Harvey McQueen published several collections of poetry and two memoirs, and edited or co-edited eight anthologies of New Zealand poetry, which were lauded for their originality. His own poetry has been called ‘meditative or conversational’ and focuses on ‘relationships, family, love, work, politics, office life, domestic concerns like gardening or cats, music and reading’. McQueen was made an Officer of the New Zealand Order of Merit in 2002 for services to education and literature. He died on Christmas Day, 2010, after a long illness.
FROM THE OXFORD COMPANION TO NEW ZEALAND LITERATURE
McQueen, Harvey (1934 – ), is an anthologist, poet, memoirist and educational writer. Born in Little River, Banks Peninsula, and educated at Canterbury University College and Christchurch Teachers’ College, he was a secondary-school teacher and inspector, then curriculum officer and manager in the Department of Education, resigning in 1986 to freelance as a writer and educational consultant. He was appointed personal educational adviser to David Lange, then Minister of Education as well as Prime Minister, during the crucial reforms of ‘Tomorrow’s Schools’. McQueen’s memoir of that time, The Ninth Floor (1991), provides an informed commentary on the educational and political history, while his sympathetic treatment of Lange gives a narrative undertow close to tragedy.
He has shown a flair for anthologies that are both innovative and judicious. Ten Modern New Zealand Poets (ed. with Lois Cox, 1974), modestly aimed at schools, gave a central place (only a year after The *Young New Zealand Poets) to the generation of Sam Hunt, Bill Manhire and Hone Tuwhare, and the Penguin Book of New Zealand Verse (ed. with Ian Wedde, 1985) was the first to juxtapose the poetic traditions of the Māori and English languages. McQueen’s eclectic taste was further evidenced by the Penguin Book of Contemporary New Zealand Poetry (ed. with Ian Wedde and Miriama Evans, 1989) and The New Place: The Poetry of Settlement in New Zealand 1852–1914 (1993). This treated New Zealand’s Victorian poets with discriminating seriousness for the first time for more than half a century.
McQueen’s own poetry is mostly meditative or conversational, giving engaging expression to the mental life of a contemporary educated New Zealand male. Poems range over relationships, family, love, work, politics, office life, domestic concerns like gardening or cats, music and reading, with a sensitivity that is never merely fashionable and a commitment to the significance of private thought that is never pretentious. The wry humour, observation of small-scale detail and natural recurrence of reference to New Zealand’s fauna and flora are all pleasures. His volumes are Against the Maelstrom (1981), Stoat Spring (1983), Oasis Motel (1986) and the exquisitely produced Room (Black Robin, 1988). McQueen was president of PEN (NZ) in 1987, guiding the momentous shift of headquarters from Wellington to Auckland. Until 1997 executive director of the New Zealand Council for Teacher Education, he edited the provocatively titled Education is Change: 20 Viewpoints (1994).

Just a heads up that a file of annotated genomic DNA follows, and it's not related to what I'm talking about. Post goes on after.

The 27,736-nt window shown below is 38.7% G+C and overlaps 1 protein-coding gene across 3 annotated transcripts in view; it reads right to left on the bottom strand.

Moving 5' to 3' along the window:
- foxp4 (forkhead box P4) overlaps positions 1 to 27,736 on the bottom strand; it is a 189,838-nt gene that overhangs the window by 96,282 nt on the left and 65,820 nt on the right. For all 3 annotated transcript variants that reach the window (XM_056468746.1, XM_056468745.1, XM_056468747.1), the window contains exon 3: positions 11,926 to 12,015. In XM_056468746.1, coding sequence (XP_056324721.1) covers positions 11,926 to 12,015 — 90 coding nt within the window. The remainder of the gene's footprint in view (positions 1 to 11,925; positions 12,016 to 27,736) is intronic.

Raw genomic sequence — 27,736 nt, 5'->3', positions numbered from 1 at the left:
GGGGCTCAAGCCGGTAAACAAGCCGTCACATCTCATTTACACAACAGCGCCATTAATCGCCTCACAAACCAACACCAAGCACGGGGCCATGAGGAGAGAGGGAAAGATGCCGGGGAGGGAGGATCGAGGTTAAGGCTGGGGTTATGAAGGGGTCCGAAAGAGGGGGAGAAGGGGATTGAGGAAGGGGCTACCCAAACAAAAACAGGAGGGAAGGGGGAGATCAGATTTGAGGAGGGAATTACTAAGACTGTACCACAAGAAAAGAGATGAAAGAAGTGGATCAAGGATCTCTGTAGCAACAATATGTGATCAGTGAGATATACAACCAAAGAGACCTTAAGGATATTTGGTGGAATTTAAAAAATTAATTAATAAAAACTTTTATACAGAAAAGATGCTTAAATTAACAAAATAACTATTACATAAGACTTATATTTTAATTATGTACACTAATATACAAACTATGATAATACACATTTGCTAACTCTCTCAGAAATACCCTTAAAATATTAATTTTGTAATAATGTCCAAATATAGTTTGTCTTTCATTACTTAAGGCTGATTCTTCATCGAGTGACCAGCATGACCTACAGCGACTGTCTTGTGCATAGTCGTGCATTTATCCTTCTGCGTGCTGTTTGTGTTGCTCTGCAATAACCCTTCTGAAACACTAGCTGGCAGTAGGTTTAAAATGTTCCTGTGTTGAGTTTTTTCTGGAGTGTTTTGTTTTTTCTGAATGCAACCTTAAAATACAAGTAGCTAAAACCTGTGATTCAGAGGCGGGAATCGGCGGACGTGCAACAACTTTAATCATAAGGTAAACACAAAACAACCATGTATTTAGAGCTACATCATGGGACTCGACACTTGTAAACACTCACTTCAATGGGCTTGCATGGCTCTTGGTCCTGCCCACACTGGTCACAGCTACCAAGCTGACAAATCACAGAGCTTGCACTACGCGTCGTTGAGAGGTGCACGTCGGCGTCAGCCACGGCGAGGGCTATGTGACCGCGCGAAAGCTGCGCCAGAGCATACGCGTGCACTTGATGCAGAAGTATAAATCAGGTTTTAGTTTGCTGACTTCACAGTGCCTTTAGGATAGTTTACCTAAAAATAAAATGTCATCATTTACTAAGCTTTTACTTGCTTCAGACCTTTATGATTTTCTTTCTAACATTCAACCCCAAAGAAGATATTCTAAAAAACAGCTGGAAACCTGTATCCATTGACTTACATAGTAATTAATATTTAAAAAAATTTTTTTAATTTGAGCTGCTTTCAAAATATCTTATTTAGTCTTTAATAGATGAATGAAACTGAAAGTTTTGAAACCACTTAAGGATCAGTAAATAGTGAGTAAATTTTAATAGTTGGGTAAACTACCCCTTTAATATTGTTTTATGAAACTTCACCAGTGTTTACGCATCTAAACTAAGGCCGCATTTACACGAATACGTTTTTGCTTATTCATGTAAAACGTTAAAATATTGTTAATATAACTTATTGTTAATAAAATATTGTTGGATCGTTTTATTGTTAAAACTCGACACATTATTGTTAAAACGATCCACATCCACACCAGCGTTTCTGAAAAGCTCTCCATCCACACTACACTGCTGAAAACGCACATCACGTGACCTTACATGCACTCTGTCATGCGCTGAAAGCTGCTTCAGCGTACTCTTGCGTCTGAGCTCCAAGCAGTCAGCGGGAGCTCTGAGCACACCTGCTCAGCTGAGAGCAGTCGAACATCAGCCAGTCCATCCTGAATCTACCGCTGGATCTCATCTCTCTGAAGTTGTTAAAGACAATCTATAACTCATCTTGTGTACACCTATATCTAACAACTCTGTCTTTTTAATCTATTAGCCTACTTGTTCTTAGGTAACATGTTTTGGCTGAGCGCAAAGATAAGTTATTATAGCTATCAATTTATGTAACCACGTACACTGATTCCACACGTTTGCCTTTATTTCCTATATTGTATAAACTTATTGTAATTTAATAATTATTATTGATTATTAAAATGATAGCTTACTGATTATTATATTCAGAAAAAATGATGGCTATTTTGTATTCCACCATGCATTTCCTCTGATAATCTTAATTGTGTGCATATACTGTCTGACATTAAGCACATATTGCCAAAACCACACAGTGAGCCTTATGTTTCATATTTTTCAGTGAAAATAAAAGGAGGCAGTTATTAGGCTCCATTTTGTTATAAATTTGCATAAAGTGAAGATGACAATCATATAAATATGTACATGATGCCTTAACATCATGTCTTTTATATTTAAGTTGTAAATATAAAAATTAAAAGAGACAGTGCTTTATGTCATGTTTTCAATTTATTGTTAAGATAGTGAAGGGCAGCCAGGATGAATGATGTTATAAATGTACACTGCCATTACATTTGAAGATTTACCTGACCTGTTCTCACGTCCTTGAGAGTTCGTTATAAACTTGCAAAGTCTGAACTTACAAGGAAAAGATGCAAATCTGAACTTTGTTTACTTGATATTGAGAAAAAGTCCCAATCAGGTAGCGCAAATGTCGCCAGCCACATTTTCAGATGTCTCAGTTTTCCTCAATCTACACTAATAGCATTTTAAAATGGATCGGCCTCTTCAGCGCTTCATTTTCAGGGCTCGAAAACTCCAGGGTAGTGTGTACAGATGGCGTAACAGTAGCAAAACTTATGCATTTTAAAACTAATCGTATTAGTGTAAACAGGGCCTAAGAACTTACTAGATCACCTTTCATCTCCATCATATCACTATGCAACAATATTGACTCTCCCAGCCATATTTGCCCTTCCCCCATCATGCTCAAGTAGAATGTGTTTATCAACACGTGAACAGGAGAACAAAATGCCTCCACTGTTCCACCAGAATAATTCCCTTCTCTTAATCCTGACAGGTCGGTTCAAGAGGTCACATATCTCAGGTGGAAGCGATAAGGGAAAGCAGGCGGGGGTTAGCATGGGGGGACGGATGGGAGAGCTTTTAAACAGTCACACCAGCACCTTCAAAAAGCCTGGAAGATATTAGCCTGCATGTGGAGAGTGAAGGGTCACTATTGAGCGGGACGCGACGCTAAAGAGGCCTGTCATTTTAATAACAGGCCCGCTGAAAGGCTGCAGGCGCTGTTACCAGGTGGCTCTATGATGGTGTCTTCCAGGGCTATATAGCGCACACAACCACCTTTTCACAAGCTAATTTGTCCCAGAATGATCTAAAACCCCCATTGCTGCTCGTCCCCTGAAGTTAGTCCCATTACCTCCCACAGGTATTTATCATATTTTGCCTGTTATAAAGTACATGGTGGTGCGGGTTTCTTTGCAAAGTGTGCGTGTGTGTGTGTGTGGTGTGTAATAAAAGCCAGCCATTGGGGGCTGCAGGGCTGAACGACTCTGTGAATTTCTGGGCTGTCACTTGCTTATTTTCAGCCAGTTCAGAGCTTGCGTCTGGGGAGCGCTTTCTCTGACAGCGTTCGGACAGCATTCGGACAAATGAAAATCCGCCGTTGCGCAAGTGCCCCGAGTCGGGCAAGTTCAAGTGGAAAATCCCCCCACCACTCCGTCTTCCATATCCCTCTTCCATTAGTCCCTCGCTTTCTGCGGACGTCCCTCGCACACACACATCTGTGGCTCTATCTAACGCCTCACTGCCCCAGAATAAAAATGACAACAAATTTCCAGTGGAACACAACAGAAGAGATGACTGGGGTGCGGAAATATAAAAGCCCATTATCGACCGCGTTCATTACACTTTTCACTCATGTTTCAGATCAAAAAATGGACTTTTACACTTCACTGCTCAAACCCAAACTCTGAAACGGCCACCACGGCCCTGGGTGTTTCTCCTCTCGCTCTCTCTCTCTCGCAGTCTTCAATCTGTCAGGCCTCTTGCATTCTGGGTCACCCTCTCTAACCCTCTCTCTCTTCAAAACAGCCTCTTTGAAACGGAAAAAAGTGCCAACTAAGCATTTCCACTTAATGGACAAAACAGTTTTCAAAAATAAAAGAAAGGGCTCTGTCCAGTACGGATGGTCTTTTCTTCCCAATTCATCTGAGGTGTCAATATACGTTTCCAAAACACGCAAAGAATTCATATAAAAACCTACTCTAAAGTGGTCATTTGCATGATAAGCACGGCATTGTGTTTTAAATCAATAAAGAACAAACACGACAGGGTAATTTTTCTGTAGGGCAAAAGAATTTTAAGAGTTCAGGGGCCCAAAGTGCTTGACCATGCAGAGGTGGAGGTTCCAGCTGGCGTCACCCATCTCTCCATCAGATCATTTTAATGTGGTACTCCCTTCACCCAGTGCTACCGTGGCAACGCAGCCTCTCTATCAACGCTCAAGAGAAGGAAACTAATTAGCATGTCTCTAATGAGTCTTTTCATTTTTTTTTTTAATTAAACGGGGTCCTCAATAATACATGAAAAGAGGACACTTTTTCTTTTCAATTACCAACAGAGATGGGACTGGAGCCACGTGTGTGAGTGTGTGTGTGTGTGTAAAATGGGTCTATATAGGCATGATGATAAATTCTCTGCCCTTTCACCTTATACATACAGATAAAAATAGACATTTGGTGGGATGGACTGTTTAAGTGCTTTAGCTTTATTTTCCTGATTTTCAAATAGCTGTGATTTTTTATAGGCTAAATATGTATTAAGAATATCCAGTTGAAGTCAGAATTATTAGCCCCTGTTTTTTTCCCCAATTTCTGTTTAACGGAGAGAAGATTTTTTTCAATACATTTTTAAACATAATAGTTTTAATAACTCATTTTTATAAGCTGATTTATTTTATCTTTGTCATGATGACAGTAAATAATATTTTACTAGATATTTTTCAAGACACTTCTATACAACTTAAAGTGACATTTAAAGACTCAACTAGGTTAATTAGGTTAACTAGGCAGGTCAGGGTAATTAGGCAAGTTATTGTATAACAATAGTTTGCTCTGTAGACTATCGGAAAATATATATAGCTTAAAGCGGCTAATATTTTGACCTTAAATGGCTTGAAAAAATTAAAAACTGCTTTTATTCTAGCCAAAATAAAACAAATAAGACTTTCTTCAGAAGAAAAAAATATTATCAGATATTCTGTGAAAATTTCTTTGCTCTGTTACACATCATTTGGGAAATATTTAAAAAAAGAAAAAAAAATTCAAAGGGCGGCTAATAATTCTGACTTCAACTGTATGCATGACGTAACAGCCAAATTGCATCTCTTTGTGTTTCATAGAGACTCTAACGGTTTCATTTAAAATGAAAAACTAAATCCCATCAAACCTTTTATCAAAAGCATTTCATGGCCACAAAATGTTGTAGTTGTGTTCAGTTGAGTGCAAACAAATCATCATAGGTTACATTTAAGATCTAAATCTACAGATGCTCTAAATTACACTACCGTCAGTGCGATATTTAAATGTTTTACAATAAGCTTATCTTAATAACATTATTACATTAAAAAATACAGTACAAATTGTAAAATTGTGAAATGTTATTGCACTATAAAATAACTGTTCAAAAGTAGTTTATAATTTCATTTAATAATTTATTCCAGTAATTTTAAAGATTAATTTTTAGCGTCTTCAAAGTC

Harvey McQueen’s published poetry includes Pingandy: New and Selected Poems (1999), Recessional & Other Poems (2004), and Goya Rules (2010). Important anthologies were Ten Modern New Zealand Poets (with Lois Cox, 1974), the first collection of modern New Zealand poetry for schools, and the groundbreaking Penguin Book of New Zealand Verse (with Ian Wedde, 1985). In his last anthology, These I Have Loved: My Favourite New Zealand Poems (2010), he reflected on his lifelong love of poetry and what this selection of poems meant to him.
McQueen’s political memoir, The Ninth Floor (1991), records his time working with David Lange and the educational and political changes of the mid-to-late 1980s.
This Piece of Earth: A Life In My New Zealand Garden (Awa Press, 2004) is a memoir that ranges from his Banks Peninsula boyhood to the Beehive. It interweaves his life story with the seasons of the Wellington garden and kitchen he shared with his wife, writer Anne Else.
Reviewing The Earth's Deep Breathing: Garden Poems by New Zealand Poets (2007), Ian Sharp wrote: ‘This Piece of Earth, Harvey McQueen's 2004 memoir, centred on his gardening experiences, was a book of rare charm. He has long been one of the country's most astute anthologists too. It was probably inevitable that he would eventually compile a collection of New Zealand gardening poems… What really makes this anthology a winner is the range of voices, moods and attitudes that McQueen encompasses.'
Harvey McQueen died on Christmas Day, 2010, after a long illness.
Updated January 2017.